Now I organized books in a variety of ways. I have bins of picture books. Some chapter books are in genre bins. Especially if it's a series. I put the first book of a series in a genre bin so if a student reads the first book and wants more, they can then look for the author and maybe even find other series or books by that author. I have some super popular series in bins. I have nonfiction separated in categories that reflect the Dewey Decimal system. 

Speaking of nonfiction, that is the area that needs the most work. It should represent 50% of my classroom library and it's more like 25-30%. I changed how I stored and organized them this year so I could see what topics I can expand on.



I put my books into categories based off of the Dewey Decimal system. Some I don't have any, so I don't have bins or spines yet for those categories (space is already limited and I need to find a way to continue to expand, but for now, I needed to organize what I had). I used bins from The Container Store because they are deep and long so many of those big books will actually fit in them. The problem was that I bought the small ones and they don't hold a ton of books. For future purchases, I'll get at least the medium size so that I can fit more books in a specific category. To help them stay organized, each bin has a number on it. I used Molly's labels to put a matching number on the corresponding color (you can see it on the floating shelves how two of the books have a number 9 to suggest they go in the #9 bin if they aren't on the shelf being displayed). This way, my student librarians know which bin to place the books if they are unsure on the category.

These are some other practices I've changed over the years as well.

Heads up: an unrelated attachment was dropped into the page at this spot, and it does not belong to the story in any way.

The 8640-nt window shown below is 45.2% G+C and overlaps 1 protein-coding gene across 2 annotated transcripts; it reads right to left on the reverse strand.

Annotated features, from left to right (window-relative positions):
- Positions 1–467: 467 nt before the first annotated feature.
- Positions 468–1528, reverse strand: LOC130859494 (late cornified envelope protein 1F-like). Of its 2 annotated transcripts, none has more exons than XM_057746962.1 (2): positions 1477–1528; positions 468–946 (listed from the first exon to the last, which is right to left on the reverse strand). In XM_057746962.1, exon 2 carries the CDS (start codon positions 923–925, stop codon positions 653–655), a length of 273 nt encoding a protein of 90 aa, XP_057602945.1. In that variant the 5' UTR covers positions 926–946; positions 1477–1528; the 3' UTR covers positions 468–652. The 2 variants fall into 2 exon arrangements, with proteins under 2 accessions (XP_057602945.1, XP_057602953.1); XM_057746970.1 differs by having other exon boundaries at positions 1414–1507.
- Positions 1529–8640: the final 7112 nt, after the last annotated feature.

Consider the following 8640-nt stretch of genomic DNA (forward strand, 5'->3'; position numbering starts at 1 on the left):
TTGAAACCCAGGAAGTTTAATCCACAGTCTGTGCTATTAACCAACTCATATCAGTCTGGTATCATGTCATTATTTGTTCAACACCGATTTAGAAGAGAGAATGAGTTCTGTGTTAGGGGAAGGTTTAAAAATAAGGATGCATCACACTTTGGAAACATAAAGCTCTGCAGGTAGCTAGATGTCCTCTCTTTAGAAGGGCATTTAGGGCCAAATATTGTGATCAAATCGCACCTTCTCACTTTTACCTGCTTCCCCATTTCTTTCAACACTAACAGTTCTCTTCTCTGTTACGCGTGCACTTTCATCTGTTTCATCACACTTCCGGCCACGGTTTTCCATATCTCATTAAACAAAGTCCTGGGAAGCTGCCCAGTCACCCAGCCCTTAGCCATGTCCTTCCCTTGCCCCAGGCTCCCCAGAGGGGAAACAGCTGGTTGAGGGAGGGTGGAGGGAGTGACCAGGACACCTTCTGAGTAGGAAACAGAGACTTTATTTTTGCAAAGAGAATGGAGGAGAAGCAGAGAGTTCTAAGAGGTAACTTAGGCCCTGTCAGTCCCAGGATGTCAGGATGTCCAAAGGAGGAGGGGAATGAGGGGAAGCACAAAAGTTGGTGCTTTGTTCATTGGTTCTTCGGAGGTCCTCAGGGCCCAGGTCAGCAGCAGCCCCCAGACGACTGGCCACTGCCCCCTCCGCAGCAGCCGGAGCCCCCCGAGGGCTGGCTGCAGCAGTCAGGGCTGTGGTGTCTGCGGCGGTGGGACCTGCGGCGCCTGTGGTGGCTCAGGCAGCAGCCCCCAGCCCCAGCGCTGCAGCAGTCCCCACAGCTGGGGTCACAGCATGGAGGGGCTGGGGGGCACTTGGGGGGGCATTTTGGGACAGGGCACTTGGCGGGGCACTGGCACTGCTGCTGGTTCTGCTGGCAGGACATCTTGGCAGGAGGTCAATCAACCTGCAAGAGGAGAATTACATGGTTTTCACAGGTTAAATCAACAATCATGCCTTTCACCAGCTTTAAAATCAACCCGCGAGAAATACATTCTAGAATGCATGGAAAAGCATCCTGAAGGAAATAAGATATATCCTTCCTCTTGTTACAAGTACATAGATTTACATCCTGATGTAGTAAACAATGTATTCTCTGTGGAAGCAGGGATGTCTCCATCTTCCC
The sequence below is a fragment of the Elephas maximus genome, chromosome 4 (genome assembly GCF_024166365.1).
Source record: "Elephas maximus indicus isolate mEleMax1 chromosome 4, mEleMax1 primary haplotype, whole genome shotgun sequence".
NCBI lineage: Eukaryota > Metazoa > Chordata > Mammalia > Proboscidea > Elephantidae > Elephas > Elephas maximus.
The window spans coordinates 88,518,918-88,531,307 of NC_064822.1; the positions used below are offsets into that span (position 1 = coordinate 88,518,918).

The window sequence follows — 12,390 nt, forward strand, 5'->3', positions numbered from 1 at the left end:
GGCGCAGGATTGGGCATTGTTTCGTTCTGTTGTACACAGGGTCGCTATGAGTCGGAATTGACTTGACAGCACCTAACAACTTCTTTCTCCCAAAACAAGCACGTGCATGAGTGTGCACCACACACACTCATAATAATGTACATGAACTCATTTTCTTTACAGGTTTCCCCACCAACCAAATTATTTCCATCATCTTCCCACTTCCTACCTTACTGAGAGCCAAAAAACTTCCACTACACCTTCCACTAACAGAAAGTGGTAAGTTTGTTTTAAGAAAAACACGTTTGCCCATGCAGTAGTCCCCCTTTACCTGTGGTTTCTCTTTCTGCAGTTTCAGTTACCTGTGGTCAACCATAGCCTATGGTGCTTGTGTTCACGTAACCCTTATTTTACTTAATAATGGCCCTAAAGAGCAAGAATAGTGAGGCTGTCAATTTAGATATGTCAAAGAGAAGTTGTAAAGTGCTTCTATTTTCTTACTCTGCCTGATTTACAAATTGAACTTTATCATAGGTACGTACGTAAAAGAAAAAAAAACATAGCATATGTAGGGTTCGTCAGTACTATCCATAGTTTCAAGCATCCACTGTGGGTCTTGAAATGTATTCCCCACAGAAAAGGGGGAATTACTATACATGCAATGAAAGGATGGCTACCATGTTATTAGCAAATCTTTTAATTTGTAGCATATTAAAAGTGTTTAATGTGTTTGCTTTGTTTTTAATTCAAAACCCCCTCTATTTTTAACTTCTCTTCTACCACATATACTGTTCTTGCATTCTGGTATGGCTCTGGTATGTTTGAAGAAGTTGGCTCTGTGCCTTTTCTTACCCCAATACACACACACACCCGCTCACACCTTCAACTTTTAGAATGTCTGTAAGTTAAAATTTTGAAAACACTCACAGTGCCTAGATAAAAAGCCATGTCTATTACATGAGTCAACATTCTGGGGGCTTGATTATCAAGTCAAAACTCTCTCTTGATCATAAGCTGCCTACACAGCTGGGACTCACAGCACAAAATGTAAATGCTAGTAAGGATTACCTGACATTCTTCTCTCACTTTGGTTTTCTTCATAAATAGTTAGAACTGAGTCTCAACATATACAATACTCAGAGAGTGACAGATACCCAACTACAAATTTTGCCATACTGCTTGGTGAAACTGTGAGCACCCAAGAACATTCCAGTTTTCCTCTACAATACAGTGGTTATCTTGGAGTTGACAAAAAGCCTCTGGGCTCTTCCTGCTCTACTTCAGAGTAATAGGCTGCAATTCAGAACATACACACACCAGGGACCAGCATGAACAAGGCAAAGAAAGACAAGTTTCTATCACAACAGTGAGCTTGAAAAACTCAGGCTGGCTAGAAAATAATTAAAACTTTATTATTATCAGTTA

*I'm considering a change in book shopping and thinking about allowing students to get books throughout the day. I've included "social transition times" into our day that allow about 5 minutes for us to wrap up one of our content areas and move to the next. They get to talk, hang out, and relax before we jump into the next. I'm also thinking of doing a soft start and letting students decide their morning work that will best get them ready to learn for the day. For some, that may include browsing books in the morning. Although it's always been an option, when I've had morning work, many students didn't get to book shop. I didn't really follow book shopping days either. If a kid came up to me during reading and needed a book, I would let them. So I think it's time to abandon that and try something else. 

Lastly, I started to let students recommend books and displaying them on the floating shelves. I hope to continue that this year and find more space for them to showcase their good reads. 

This got to be really long. So sorry! You realize when you start to put a post together like this all the things you could and want to share. Thanks for checking in to how my reading practices have evolved over the last 5-6 years. Feel free to share your evolution as well and not be ashamed of it. As I said earlier, when we know better, we do better. I still have a lot to learn and will continue on the journey. You are more than welcome to join in with me and share.  


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My Growing Readers Binder

With each new year comes new hope for better organization.  Next year, one of my big charges is growing passionate, life long readers. I'm taking some things that has worked the past year and combining it with hopefully a better, more flexible system to keep track of the growth of my students this year. So although I love the beautiful spiral binding that I used last year, it's back to the binder for me.